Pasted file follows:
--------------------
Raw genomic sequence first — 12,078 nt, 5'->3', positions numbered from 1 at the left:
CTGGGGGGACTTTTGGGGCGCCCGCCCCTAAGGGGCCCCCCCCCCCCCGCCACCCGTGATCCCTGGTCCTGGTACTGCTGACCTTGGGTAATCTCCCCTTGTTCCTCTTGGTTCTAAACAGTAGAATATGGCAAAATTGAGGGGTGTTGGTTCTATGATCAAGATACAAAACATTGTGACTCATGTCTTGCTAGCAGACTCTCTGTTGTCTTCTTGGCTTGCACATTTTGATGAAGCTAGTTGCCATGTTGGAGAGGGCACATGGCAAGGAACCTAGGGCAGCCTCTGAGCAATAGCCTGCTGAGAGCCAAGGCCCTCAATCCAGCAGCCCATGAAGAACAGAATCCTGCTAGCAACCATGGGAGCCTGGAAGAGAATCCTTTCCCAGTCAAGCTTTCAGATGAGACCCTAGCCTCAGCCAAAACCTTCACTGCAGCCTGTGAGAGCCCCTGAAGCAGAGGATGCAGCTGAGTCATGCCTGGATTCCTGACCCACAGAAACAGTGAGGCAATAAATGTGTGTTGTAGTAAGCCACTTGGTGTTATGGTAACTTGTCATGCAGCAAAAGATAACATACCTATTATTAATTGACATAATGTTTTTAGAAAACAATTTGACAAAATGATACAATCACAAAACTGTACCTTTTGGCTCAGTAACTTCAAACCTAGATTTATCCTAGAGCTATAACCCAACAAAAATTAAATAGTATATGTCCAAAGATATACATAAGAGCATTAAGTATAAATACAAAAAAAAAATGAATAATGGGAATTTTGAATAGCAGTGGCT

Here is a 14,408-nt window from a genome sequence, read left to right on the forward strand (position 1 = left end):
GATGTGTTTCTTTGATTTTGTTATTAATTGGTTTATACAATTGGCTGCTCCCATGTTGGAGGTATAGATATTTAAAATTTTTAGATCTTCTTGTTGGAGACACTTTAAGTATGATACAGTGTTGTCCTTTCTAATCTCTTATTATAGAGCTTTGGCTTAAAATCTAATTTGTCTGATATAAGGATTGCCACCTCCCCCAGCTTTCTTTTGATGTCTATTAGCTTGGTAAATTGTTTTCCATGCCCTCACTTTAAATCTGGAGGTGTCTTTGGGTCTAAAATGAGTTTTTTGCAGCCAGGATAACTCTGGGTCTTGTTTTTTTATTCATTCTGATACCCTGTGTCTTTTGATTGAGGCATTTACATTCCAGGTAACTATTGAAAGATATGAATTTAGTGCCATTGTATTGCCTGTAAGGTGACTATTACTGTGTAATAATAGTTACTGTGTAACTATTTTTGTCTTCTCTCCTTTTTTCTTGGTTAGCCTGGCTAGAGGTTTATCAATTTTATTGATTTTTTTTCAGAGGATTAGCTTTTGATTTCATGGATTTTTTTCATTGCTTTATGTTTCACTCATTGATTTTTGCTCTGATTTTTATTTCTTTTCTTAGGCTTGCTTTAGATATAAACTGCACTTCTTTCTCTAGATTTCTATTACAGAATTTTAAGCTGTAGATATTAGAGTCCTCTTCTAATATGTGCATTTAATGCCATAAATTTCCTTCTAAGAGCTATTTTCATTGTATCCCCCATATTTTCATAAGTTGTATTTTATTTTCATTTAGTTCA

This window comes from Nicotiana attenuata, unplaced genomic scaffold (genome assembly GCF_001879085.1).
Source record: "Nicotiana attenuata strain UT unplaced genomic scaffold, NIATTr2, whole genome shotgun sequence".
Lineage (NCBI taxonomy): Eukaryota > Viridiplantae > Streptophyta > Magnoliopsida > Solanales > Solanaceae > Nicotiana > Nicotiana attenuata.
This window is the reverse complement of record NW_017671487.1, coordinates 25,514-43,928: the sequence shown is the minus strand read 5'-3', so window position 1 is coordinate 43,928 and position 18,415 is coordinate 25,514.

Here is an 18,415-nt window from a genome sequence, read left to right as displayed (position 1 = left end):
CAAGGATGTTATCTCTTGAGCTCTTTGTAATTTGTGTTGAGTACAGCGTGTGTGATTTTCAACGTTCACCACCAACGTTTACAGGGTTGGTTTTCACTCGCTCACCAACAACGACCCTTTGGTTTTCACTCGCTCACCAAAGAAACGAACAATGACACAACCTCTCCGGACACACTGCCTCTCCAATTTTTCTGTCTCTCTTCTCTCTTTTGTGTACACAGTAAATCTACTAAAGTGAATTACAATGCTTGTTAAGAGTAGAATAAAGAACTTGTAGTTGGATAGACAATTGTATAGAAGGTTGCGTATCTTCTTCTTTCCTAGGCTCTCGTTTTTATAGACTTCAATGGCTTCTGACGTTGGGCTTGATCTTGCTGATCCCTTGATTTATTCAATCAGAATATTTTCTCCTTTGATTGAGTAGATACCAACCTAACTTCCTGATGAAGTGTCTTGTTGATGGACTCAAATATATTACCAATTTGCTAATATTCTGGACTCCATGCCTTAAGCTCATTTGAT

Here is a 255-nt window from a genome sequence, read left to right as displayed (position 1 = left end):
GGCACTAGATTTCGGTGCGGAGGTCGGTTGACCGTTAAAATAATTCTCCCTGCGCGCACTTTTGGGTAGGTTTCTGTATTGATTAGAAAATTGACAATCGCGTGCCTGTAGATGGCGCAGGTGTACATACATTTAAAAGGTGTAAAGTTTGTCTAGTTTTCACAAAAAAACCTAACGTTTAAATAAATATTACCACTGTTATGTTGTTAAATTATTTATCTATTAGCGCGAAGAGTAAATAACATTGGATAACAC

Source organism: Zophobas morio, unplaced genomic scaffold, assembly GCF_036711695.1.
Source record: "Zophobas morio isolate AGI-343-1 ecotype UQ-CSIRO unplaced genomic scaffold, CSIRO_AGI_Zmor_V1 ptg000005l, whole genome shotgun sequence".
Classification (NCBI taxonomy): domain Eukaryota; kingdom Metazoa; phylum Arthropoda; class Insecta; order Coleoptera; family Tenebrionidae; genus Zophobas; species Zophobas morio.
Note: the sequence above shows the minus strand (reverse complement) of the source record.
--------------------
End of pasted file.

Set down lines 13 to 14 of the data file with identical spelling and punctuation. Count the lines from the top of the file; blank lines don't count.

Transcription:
Source organism: Zophobas morio, unplaced genomic scaffold, assembly GCF_036711695.1.
Source record: "Zophobas morio isolate AGI-343-1 ecotype UQ-CSIRO unplaced genomic scaffold, CSIRO_AGI_Zmor_V1 ptg000005l, whole genome shotgun sequence".